What is significant? The complex in Albert Street, East Melbourne, now known as Mary MacKillop House, was first established as a Providence for homeless and unemployed women in 1902 by the Order of the Sisters of St Joseph. The Order was established at Penola, South Australia in 1866 by Mary MacKillop and Father Julian Tenison Woods. Mary MacKillop was born in 1842 in Brunswick Street, Fitzroy and died in 1909 after a lifetime devoted to the Catholic faith. In recognition of her service, she was beatified in 1995 by Pope John Paul II, signifying that she can be honoured in the future as the first saint in Australia. The site of her birth place has been recognised as being of heritage significance in Victoria, despite the original house being demolished (Dodgshun House, H1706).
One of the priorities of the Josephite Sisters was to provide disadvantaged Catholic children with a Christian education and Mary MacKillop travelled throughout Australasia to establish schools, convents and charitable institutions. The first Providence was established at Penola, South Australia in 1868. Providences depended solely on the Providence of God for their support, with the Sisters actively begging for funds and encouraging residents to contribute financially if able. The first Josephite foundation in Victoria was established in 1890 and the first Providence in the State was established the following year as a relief centre, located at 45-47 Latrobe Street, Melbourne. Two further relocations occurred before the first purpose built Providence was constructed at 362 Albert Street, East Melbourne.
Mary MacKillop organised the funding to purchase a property near St Patrick's Cathedral for this permanent Providence. Although a suitable building was not located, vacant land at 362 Albert Street, East Melbourne was available, and by September 1901, Mary MacKillop had organised the deposit of £100 and directed the sale to proceed. A two storey red brick Providence building was designed by Austin and Keogh of Bendigo and completed in 1902. This simple hip roofed building incorporates a double storey verandah to three sides, which was originally adorned with decorative cast ironwork. The front facade incorporates paired windows placed symmetrically either side of entrances at both levels, and the original building contained a small chapel extending to the east at ground level.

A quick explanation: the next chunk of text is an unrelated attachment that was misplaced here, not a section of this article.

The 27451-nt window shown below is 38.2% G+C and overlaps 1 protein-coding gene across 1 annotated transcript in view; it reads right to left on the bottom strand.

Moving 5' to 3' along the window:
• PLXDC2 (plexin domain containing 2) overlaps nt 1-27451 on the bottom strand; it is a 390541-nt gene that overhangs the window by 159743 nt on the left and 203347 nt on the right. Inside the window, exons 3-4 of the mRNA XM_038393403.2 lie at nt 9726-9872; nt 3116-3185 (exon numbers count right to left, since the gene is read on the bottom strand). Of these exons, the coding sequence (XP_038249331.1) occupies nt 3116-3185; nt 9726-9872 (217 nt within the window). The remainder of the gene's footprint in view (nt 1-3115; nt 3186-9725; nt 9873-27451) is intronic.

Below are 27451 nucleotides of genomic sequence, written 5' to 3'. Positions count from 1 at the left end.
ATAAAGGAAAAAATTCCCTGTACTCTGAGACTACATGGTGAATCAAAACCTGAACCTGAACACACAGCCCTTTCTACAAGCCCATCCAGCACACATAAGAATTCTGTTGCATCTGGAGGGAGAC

An increase in demand for safe accommodation for young Catholic women resulted in the Sisters of St Joseph purchasing the adjoining property at 348 Albert Street in 1920. This site contained a two storey house built in 1871 to a Leonard Terry design. Constructed as a two storey town house with front verandah, side carriageway and side main entrance, this building has a rendered, parapeted front facade, and contains three symmetrically placed windows at both levels and a convex verandah at ground level. The first floor windows incorporate decorative cast iron railings and a decorative frieze is placed above the verandah.
The provision of accommodation changed over the years to a less permanent type for women requiring board while attending university or college or working in the city, and this was reflected in the name change from Providence to Hostel in 1948. The buildings continued to provide accommodation for women of various needs until 1996 and was renamed Mary MacKillop House in 1997. The Sisters of St Joseph became the only occupants at this time.
The first substantial work to the buildings was undertaken in 1921, the year after the purchase of the 1871 building. The architect, A. A. Fritsch, designed a two storey wing to the east side of the rear of 362 Albert Street, containing a refectory at ground level and bedrooms upstairs. At 348 Albert Street the arches of the carriageway to the west of the building were filled in and three rooms created internally. The verandah floor was raised at this time and the verandah roof extended over the former carriageway. New sections of brick fence were constructed to Albert Street.